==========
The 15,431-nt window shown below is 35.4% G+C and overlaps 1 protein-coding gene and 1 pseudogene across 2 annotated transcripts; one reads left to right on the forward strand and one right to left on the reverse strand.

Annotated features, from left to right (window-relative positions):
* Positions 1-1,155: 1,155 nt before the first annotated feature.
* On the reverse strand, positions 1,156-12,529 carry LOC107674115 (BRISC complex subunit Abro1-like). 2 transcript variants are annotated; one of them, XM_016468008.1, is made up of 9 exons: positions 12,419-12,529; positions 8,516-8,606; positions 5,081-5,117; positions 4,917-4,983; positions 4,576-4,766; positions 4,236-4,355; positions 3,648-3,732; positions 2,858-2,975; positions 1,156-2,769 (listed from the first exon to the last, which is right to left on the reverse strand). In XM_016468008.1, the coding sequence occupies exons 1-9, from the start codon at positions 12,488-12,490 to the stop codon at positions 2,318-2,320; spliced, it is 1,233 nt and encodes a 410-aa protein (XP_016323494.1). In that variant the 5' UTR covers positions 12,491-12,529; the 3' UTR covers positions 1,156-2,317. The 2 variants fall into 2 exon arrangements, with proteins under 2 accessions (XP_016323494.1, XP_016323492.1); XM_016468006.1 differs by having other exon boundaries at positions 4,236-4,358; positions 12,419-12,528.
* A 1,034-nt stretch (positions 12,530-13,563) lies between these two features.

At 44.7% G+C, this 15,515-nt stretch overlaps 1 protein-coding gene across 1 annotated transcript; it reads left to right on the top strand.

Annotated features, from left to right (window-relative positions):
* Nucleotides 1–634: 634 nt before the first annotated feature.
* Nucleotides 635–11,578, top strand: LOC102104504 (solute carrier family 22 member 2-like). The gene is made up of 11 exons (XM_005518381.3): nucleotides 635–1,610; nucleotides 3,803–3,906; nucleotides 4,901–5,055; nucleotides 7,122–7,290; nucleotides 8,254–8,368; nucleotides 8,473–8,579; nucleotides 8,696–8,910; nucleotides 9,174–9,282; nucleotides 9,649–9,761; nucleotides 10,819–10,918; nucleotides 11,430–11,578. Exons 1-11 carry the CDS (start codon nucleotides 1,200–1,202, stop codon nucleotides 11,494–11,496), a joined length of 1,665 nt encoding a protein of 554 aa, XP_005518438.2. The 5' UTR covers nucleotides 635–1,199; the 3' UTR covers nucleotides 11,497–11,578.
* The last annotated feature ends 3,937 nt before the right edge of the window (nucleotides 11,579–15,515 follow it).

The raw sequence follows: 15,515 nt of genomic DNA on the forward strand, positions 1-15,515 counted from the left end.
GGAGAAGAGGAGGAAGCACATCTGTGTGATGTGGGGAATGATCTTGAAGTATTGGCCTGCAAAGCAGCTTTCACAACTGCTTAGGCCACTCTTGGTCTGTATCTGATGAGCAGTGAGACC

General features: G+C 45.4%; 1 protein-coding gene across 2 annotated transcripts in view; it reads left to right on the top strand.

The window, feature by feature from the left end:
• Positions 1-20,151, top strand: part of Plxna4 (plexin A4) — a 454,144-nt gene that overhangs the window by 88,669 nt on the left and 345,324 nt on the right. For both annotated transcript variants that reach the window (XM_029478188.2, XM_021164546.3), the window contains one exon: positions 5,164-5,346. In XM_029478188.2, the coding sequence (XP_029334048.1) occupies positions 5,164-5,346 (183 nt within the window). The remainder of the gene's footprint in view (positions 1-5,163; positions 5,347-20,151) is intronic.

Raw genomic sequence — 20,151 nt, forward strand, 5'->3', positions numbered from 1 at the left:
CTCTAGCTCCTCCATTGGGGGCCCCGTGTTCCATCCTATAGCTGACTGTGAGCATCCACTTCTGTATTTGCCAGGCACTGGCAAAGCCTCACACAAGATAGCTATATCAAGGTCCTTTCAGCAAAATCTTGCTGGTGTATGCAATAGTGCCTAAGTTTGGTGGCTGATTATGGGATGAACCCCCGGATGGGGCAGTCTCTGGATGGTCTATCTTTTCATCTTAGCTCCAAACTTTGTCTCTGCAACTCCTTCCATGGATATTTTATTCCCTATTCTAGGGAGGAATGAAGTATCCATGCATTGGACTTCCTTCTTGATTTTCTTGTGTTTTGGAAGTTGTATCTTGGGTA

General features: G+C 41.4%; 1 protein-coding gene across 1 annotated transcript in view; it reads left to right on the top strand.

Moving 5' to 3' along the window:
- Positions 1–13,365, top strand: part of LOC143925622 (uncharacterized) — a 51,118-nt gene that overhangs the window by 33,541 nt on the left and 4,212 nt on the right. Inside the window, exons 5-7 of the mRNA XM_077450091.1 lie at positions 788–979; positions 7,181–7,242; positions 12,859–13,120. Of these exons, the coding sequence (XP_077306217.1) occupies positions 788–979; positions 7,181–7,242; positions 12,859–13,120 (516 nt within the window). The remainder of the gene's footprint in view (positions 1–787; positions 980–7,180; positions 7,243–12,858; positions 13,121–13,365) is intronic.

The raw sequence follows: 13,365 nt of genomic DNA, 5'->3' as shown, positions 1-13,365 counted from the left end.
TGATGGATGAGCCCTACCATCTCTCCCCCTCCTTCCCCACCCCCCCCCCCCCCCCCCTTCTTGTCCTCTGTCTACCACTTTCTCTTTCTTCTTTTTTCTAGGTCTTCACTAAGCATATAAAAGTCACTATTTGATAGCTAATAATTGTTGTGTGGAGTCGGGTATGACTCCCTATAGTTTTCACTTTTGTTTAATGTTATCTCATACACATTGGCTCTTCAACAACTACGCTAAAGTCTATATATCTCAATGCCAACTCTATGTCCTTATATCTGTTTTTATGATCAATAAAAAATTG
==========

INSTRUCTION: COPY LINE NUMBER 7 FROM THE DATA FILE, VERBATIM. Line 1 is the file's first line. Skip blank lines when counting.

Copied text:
Annotated features, from left to right (window-relative positions):